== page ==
Jebel Hafeet's riddle written in stones

On the empty plain below Jebel Hafeet lie clusters of fist-sized rocks whose origins remain a mystery.

Hasan al Naboodah, a history professor at UAE University, walks among the piles of stone near Jebel Hafeet in Al Ain.
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On the empty plain below Jebel Hafeet lie clusters of fist-sized rocks whose origins remain a mystery. Theories range from them being representions of the night sky created by ancient tribes to random piles created during oil prospecting in the area. Al AIN // From up close, they look like stones scattered about in a haphazard fashion. But then, as one starts to climb the eastern slope of Jebel Hafeet and looks back, the perspective of distance reveals something strange. The stones are, in fact, grouped in shallow piles that form a mysterious mosaic across the flat plain fringing the mountain.

No one knows how or why the rocks were grouped in this way, says Hasan al Naboodah, a history professor at UAE University as he picks his way across the rough terrain to reach the rocks in his four-by-four. "This mountain and the areas around it carry many stories, most of them untold and lost, like the story of these piles of rocks," he says. Over an area of approximately 10,000 square metres there are dozens of piles, each made from fist-sized stones.

Some are grouped together to form low, circular pyramids, positioned at almost equal distance from each other. Others are arranged into parallel rectangular shapes. In addition to stones, some of the piles have pieces of coral. Seen from a height, the overall effect is of a geometric floral design. "There are many theories about these piles, some more mystical, and others less romantic," says Prof al Naboodah.

"Given their careful design and wide span of the terrain, they could have been aligned with the stars, as the stars were used by our ancestral tribes for geographical landmarks and for marking down the seasons." Indeed, it is tempting to read the patterns as constellations reproduced in stone by human hands on the desert floor. Similar formations of rock piles can be seen in the Al Madam area, south of Al Dhaid in Sharjah, a wide plain where the remains of a major Iron Age mud-brick settlement were discovered in the 1980s.

The Jebel Hafeet stones lie not far from an important and possibly related archaeological finding. Around 20km to the southeast of the mountain stand some 600 dome-shaped tombs, dating from 3200-2800BC. About 100 of these have been excavated, uncovering painted pottery that proved trading links between the inhabitants of the area and the Sumerian civilisation of Mesopotamia. These tombs are also believed to have been connected to an ancient cult that worshipped a Sun god.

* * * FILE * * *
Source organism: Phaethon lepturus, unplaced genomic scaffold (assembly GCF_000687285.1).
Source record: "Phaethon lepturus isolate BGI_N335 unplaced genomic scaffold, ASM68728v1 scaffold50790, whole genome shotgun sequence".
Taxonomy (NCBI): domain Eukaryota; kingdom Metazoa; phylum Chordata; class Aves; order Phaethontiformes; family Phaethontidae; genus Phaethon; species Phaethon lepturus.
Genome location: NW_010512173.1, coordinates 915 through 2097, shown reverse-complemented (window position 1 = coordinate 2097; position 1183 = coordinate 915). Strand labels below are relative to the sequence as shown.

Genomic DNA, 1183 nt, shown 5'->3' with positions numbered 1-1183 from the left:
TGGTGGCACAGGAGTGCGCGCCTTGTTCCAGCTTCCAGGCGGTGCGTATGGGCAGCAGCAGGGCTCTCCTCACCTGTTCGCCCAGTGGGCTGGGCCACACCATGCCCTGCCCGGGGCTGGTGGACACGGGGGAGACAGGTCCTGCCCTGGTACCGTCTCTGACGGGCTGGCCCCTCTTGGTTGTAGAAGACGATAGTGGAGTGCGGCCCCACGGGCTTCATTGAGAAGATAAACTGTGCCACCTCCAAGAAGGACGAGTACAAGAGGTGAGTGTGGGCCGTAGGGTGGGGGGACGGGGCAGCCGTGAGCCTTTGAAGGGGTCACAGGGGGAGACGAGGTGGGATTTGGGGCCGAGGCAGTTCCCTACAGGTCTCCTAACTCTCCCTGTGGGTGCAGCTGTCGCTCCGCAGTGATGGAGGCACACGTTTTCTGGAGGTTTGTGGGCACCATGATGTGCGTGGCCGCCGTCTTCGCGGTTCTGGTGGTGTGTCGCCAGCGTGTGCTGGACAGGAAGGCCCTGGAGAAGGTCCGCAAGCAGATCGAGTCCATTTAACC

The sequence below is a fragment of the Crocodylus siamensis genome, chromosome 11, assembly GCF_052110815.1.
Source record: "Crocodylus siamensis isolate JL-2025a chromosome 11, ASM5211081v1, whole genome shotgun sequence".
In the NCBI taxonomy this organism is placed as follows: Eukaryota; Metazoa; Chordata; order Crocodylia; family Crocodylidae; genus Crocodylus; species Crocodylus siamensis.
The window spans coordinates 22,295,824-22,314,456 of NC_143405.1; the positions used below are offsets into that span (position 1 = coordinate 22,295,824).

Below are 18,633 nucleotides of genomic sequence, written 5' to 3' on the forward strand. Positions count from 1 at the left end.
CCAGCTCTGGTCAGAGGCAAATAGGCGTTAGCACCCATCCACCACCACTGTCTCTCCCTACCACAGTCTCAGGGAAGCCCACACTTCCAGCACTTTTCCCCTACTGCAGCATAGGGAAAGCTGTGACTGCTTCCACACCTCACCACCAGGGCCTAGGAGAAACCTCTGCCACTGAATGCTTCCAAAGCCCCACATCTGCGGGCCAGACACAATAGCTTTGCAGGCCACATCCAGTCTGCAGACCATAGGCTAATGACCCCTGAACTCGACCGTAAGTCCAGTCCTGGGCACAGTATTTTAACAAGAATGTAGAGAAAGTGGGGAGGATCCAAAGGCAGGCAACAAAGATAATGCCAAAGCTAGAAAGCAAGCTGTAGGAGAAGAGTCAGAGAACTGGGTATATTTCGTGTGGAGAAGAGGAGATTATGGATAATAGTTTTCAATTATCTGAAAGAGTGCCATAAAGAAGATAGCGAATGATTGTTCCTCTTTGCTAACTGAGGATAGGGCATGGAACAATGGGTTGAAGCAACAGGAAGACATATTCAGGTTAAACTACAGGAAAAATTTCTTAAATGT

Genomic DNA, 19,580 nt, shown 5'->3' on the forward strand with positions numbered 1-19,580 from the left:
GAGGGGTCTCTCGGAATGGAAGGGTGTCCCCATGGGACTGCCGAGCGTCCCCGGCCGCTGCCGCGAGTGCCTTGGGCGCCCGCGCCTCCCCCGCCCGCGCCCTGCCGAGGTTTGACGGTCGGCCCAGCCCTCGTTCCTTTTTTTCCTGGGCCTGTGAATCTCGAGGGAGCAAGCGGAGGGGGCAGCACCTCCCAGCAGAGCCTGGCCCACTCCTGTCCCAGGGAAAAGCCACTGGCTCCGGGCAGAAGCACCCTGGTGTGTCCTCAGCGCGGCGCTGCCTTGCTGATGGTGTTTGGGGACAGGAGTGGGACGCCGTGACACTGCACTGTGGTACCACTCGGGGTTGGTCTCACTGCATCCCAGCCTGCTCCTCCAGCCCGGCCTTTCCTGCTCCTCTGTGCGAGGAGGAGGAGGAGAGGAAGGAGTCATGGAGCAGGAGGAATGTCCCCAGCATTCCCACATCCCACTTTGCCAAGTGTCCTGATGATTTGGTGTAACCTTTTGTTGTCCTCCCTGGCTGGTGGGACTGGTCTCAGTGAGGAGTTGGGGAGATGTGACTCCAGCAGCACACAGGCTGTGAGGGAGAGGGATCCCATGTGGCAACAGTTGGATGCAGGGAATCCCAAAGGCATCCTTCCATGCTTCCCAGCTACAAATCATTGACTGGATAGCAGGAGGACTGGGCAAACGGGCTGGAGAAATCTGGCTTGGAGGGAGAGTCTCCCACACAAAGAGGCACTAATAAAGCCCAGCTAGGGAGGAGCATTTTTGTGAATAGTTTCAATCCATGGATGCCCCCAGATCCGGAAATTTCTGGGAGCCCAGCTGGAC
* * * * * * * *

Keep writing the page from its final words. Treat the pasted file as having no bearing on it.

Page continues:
Fifty kilometres north of Jebel Hafeet lies another important find, the Qatarrah tomb, excavated in the 1970s. A long, narrow grave with a protruding rocky exterior, similar to others discovered in the 1980s in the Shimal area of Ras al Khaimah, the Qatarrah tomb became one of the first of the second millennium BC to be excavated in the Emirates. Among the most notable finds was a gold ornament depicting a double-headed animal, thought to have been worn as a large medallion in a necklace.

"In pre-Islam time, often places of worship and any rituals related to prayers included round figures and objects that people would rotate around and make prayers and sacrifices to their gods," says Prof al Naboodah. Until recently, he says, "people of the area believed this mountain to be cursed, and home to jinn, and so rarely would people come and explore here and document what they have seen."

Another factor that has prevented extensive exploration is that the piles are close to the Omani border, in an area virtually off limits to random visitors or tourists. Even people from Mezyad, the closest village to the piles of rock, say they do not know much about the rocks, which as an everyday part of the landscape now pass virtually unseen. The elders, says Prof al Naboodah, take little notice of them and regard them as just a "part of nature".

"It is a shame as the young don't know much about the historical sites here and the natural history of their homes," he says. Websites are dedicated to the rocks, with some photographs on Google Earth adding to speculation about their mysterious origins. Actually, says Prof al Naboodah, there are more down-to-earth explanations for the piles. Perhaps the least romantic is the one related by a retired army officer who told him he had witnessed their formation: they had been created during the search for oil in the area in the 1950s.

It was, he said, "a wide search and used a lot of manpower, and then it was forgotten". The drabness of this theory is matched by another that circulates among the residents of Mezyad. This holds that the piles were created to be loaded onto lorries and sold to contractors for crushing and use in construction. Prof al Naboodah is not convinced: "Just a pile of left-over rocks? I don't think so. "Who would go to so much trouble to get them so nicely organised just for construction? It is hard to believe that something so trivial could be behind these beautifully arranged piles."

Now, with the future of these piles under threat, the truth of their past may never be known. Many of the formations are disappearing as the plain is being cleared to make way for construction. For his part, Prof al Naboodah offers no theory for the stone piles. "They could have been put together several hundred years ago, or simply a few decades ago, depending on which story you want to believe," he says.

Regardless of who was responsible, the rocks "add a special touch to this harsh terrain". But, sadly, one that is in danger of vanishing.